Cut to later that night. The Spaniards are waiting to put their plan into effect. Finley, meanwhile, is himself still lurking around until the right moment. Suddenly we cut to a toy boat bobbing in a studio tank, and the cry goes up to light the bonfire. This is apparently what Finley’s been waiting for, although it seems a bit late. In any case, he slices up and shoots down a number of Paulo’s men before blasting Jacques free of his ropes. Freed, Jacques himself grabs a sword and also engages some bad guys, too. I’m telling you, the more they use the sword thing, the less I’m buying it. On the other hand, his and Jacques’ proficiency with firearms is so exaggerated that the constant sword fighting might be the more realistic element.

Meanwhile, Gabe Kaplan Guy and Chorika—remember them?—have somehow gotten into the church in which the villagers have been herded, trying to convince them that they’ll all be killed if they don’t fight back. Then it’s back to more action stuff, with bad guys by the seeming score falling to the heroes’ bullets and blades.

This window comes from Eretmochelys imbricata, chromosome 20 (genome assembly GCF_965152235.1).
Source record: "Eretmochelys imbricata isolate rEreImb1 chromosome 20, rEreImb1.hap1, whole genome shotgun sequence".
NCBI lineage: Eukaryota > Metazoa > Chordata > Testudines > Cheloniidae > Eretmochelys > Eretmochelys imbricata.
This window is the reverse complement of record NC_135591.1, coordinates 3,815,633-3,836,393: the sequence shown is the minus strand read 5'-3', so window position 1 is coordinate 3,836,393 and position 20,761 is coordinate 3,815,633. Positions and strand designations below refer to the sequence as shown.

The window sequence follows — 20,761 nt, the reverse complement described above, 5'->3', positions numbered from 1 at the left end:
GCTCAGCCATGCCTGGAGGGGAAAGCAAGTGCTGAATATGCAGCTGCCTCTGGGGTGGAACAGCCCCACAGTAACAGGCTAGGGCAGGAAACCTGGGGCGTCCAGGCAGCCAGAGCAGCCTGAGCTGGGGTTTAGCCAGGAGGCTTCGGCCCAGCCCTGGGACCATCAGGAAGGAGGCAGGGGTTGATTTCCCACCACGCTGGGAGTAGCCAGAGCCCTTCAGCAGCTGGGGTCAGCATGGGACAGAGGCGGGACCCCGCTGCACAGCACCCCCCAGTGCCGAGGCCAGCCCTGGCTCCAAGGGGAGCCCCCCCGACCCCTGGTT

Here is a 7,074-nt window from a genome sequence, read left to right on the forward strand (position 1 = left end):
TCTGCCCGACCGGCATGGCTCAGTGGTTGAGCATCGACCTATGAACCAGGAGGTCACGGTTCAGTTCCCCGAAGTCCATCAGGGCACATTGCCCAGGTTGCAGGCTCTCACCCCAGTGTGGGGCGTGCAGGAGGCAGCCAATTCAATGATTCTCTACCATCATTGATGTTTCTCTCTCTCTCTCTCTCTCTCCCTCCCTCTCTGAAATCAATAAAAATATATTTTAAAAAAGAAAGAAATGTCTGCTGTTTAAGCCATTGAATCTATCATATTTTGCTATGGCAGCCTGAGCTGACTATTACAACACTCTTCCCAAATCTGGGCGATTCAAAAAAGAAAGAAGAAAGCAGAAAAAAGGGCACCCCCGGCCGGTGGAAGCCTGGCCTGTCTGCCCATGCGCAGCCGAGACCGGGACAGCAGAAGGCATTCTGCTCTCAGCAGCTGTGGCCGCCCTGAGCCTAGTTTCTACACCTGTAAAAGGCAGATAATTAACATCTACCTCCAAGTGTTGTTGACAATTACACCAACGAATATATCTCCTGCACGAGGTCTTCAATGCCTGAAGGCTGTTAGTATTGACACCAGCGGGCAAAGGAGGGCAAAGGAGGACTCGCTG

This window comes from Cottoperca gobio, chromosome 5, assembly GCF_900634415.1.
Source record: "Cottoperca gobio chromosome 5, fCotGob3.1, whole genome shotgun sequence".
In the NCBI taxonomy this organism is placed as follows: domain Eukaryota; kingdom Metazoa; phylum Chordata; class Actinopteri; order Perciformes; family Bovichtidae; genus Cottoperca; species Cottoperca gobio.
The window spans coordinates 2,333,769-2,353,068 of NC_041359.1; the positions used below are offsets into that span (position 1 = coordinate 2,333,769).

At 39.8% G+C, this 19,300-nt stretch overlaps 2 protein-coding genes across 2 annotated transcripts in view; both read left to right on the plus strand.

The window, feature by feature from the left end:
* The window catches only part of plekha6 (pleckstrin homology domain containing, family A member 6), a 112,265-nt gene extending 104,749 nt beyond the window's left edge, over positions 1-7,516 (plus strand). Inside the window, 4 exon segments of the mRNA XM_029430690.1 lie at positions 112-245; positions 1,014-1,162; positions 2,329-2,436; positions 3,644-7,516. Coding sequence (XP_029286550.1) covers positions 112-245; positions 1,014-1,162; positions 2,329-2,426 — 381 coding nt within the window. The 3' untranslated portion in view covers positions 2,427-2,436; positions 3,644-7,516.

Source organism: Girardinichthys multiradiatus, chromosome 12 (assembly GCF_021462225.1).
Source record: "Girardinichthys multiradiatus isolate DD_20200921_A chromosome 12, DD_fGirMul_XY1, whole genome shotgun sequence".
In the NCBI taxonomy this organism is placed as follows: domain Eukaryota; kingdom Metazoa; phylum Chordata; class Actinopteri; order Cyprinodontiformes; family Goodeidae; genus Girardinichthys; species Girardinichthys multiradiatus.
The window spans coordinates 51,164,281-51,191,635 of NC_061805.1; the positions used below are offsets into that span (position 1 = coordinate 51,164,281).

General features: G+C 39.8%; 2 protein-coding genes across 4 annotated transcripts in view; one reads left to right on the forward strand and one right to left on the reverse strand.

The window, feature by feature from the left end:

Around this juncture, Finley appears in the church. Frankly, I think this is impossible, as it’s entirely across the bay from where we just saw him. How the hell did he get over there, with a jet pack? Anyway. Told that the villagers refuse to fight for themselves, he orders Chorika to set the church on fire. This not only forces the villagers to flee, but provides a fire on the correct point for the ship to follow. [Plus, as Jabootu Minister Carl Fink points out:  "It also is Symbolism--remember the anti-Mission rant in the intro?  Now the Church burns to save the very descendants of the Indians it oppressed." Wow!]

Meanwhile, Jacques is trying to pull down the false bonfire. Frewan tries to stop him. Being a Name Henchman, he’s given a fairly elaborate death. First he takes a bullet, then goes over a cliff to fall to the rocks below. Actually, when he falls from his horse he doesn’t appear to be anywhere near a cliff. Well, that’s the magic of editing for you!

We cut back to the church. As it’s now going up in flames, the villagers actually begin to move out of it. Not the most proactive lot, I must say. They dub in screams to imply their panic, but I couldn’t help notice that a number of the extras were smiling widely, apparently quite pleased to be in a movie. Paulo notices the second fire and angrily orders it put out, although I don’t see how the ship’s crew, who apparently don’t know port from starboard, would know which one to sail towards.